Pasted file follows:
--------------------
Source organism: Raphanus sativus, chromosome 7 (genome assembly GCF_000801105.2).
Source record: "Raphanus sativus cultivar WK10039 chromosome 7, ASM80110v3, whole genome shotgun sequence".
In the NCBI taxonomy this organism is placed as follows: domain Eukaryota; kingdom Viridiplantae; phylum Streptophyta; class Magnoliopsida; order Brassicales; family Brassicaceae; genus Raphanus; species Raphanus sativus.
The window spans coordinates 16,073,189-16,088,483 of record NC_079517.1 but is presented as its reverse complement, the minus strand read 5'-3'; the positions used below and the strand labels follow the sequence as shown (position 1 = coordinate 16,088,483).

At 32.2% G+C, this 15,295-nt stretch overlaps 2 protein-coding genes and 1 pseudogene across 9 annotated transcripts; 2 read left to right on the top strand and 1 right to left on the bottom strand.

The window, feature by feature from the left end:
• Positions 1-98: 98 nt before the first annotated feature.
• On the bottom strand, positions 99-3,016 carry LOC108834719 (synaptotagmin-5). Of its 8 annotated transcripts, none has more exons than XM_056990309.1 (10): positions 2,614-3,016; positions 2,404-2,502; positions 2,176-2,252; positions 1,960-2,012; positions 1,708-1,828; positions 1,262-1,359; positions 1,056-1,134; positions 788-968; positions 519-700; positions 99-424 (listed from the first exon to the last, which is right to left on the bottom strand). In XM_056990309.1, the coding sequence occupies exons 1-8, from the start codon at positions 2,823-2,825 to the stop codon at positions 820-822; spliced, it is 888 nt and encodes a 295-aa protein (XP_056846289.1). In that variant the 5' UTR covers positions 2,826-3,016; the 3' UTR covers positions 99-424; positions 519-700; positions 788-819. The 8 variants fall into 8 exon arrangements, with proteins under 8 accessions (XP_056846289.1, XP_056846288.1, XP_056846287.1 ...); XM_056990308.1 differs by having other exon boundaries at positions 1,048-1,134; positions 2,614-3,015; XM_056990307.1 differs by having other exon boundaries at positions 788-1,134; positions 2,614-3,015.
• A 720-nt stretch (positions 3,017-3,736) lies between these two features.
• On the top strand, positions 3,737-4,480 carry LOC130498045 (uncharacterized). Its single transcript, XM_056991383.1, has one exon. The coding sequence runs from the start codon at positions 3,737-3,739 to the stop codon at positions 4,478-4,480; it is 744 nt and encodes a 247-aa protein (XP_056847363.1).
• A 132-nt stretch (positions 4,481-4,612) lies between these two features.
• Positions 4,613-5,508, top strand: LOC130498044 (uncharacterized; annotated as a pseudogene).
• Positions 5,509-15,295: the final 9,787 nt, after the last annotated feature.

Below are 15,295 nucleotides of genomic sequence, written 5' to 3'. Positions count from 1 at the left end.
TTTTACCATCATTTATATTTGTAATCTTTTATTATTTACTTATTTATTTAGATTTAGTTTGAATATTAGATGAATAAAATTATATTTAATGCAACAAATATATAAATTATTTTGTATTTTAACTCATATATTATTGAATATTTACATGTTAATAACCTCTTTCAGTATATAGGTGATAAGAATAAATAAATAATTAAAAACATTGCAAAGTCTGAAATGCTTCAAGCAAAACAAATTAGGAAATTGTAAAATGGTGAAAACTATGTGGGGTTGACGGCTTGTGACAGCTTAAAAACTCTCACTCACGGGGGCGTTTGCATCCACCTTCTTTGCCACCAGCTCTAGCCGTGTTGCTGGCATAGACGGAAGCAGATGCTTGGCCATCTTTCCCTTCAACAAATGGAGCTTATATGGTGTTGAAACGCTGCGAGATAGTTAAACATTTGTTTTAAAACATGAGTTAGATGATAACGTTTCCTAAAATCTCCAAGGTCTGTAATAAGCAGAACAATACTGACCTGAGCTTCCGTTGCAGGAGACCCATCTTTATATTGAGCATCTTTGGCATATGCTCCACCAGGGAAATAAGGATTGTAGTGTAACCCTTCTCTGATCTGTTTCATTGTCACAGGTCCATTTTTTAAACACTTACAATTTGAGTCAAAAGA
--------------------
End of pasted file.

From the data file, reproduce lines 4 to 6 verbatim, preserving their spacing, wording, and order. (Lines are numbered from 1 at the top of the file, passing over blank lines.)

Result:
The window spans coordinates 16,073,189-16,088,483 of record NC_079517.1 but is presented as its reverse complement, the minus strand read 5'-3'; the positions used below and the strand labels follow the sequence as shown (position 1 = coordinate 16,088,483).

At 32.2% G+C, this 15,295-nt stretch overlaps 2 protein-coding genes and 1 pseudogene across 9 annotated transcripts; 2 read left to right on the top strand and 1 right to left on the bottom strand.

The window, feature by feature from the left end: